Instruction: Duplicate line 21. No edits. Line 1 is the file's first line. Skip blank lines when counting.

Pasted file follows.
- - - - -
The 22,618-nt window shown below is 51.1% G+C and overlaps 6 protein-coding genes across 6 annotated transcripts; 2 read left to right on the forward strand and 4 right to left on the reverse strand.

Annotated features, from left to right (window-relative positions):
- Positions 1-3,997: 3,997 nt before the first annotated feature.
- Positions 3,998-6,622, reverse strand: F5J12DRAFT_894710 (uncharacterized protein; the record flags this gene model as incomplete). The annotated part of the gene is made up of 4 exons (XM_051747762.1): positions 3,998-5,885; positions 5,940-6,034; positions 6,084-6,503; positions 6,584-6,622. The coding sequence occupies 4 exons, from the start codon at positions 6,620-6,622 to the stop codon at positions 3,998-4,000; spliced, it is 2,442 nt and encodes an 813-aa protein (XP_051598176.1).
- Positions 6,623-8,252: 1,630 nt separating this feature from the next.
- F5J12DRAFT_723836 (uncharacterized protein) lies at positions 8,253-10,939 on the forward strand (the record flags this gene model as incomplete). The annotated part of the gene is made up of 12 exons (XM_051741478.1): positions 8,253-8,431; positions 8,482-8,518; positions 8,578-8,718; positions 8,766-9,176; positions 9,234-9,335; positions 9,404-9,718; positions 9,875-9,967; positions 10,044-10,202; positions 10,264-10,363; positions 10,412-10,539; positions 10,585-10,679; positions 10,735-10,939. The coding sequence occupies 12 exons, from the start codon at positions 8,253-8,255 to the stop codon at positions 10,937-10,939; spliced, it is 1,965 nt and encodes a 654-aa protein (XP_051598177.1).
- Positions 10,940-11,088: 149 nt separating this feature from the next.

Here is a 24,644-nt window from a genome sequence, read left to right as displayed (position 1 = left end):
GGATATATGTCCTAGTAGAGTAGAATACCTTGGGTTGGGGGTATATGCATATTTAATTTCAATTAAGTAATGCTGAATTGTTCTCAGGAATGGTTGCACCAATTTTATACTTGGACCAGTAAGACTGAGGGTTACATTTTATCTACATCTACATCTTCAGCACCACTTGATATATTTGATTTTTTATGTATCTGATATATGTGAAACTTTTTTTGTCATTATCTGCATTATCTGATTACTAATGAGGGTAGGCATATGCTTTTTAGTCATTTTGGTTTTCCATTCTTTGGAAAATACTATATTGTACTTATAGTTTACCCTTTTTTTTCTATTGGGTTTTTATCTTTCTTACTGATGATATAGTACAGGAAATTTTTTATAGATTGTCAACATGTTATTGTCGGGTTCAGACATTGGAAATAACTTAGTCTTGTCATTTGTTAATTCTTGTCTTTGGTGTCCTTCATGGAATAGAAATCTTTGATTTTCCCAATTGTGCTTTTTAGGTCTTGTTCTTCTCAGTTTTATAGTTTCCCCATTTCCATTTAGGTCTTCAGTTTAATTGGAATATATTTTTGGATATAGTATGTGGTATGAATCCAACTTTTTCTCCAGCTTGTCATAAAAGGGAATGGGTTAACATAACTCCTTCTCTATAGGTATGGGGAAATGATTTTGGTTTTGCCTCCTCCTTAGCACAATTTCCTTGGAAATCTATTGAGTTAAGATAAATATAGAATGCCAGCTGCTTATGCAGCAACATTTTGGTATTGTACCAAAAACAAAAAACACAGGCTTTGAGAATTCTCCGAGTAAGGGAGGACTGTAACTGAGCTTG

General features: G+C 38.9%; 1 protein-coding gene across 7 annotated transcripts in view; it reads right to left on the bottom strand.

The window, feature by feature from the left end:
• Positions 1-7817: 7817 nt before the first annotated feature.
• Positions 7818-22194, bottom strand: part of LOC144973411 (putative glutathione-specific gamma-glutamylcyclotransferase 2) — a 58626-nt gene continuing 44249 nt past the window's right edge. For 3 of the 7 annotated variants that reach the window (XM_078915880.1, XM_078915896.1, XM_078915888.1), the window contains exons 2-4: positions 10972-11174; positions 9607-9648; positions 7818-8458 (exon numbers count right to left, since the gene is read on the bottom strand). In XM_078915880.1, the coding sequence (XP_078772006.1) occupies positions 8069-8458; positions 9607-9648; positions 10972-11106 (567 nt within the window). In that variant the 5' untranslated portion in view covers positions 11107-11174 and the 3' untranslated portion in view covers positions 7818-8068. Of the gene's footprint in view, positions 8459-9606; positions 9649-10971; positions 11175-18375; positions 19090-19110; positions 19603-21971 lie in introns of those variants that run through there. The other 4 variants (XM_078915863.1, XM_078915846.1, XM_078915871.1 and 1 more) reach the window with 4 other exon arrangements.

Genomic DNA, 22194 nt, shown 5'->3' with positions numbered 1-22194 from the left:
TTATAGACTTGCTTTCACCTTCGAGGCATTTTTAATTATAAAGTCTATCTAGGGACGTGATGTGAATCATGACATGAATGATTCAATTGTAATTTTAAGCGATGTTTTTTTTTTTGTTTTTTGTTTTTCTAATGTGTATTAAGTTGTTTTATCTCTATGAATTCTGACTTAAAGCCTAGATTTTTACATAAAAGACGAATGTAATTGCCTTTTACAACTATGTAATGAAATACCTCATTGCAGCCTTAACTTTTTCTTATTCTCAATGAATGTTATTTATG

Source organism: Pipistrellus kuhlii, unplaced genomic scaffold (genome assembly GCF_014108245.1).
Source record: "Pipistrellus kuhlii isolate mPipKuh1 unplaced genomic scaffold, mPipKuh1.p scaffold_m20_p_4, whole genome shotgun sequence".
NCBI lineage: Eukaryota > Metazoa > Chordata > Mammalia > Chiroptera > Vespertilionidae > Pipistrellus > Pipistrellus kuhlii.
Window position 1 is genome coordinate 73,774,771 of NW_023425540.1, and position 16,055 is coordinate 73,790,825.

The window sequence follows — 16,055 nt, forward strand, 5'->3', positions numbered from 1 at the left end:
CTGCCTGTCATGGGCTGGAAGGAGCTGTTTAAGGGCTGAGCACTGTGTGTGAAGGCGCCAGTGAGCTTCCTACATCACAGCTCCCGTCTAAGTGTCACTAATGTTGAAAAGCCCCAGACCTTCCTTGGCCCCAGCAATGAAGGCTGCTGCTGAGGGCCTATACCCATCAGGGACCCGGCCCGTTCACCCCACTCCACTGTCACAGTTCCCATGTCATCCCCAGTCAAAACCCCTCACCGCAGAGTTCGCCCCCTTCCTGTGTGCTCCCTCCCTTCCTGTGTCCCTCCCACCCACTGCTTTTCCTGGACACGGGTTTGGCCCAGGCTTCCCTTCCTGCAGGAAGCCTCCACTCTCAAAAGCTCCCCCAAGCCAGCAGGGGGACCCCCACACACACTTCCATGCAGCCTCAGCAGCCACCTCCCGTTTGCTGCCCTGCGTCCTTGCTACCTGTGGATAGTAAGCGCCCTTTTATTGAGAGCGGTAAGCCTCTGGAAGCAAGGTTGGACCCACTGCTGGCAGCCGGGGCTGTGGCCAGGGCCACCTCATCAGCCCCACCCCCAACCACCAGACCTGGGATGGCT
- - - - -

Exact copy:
CTGCCTGTCATGGGCTGGAAGGAGCTGTTTAAGGGCTGAGCACTGTGTGTGAAGGCGCCAGTGAGCTTCCTACATCACAGCTCCCGTCTAAGTGTCACTAATGTTGAAAAGCCCCAGACCTTCCTTGGCCCCAGCAATGAAGGCTGCTGCTGAGGGCCTATACCCATCAGGGACCCGGCCCGTTCACCCCACTCCACTGTCACAGTTCCCATGTCATCCCCAGTCAAAACCCCTCACCGCAGAGTTCGCCCCCTTCCTGTGTGCTCCCTCCCTTCCTGTGTCCCTCCCACCCACTGCTTTTCCTGGACACGGGTTTGGCCCAGGCTTCCCTTCCTGCAGGAAGCCTCCACTCTCAAAAGCTCCCCCAAGCCAGCAGGGGGACCCCCACACACACTTCCATGCAGCCTCAGCAGCCACCTCCCGTTTGCTGCCCTGCGTCCTTGCTACCTGTGGATAGTAAGCGCCCTTTTATTGAGAGCGGTAAGCCTCTGGAAGCAAGGTTGGACCCACTGCTGGCAGCCGGGGCTGTGGCCAGGGCCACCTCATCAGCCCCACCCCCAACCACCAGACCTGGGATGGCT